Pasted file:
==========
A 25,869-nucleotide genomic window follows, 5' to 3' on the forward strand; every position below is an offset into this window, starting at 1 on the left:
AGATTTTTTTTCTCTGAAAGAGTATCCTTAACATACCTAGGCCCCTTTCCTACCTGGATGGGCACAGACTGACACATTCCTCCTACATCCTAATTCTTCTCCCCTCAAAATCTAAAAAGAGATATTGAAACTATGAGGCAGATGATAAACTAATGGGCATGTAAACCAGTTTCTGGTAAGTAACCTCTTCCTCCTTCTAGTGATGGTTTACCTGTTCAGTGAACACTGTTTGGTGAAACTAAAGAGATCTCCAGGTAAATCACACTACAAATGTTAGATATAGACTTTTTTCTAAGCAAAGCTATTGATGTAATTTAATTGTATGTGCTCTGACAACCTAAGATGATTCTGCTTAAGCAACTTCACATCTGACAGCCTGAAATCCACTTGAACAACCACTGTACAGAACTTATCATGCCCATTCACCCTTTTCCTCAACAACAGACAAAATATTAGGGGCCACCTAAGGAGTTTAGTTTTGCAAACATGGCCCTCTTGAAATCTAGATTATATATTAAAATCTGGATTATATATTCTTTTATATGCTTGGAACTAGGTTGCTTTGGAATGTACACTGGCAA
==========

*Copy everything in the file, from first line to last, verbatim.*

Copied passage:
A 25,869-nucleotide genomic window follows, 5' to 3' on the forward strand; every position below is an offset into this window, starting at 1 on the left:
AGATTTTTTTTCTCTGAAAGAGTATCCTTAACATACCTAGGCCCCTTTCCTACCTGGATGGGCACAGACTGACACATTCCTCCTACATCCTAATTCTTCTCCCCTCAAAATCTAAAAAGAGATATTGAAACTATGAGGCAGATGATAAACTAATGGGCATGTAAACCAGTTTCTGGTAAGTAACCTCTTCCTCCTTCTAGTGATGGTTTACCTGTTCAGTGAACACTGTTTGGTGAAACTAAAGAGATCTCCAGGTAAATCACACTACAAATGTTAGATATAGACTTTTTTCTAAGCAAAGCTATTGATGTAATTTAATTGTATGTGCTCTGACAACCTAAGATGATTCTGCTTAAGCAACTTCACATCTGACAGCCTGAAATCCACTTGAACAACCACTGTACAGAACTTATCATGCCCATTCACCCTTTTCCTCAACAACAGACAAAATATTAGGGGCCACCTAAGGAGTTTAGTTTTGCAAACATGGCCCTCTTGAAATCTAGATTATATATTAAAATCTGGATTATATATTCTTTTATATGCTTGGAACTAGGTTGCTTTGGAATGTACACTGGCAA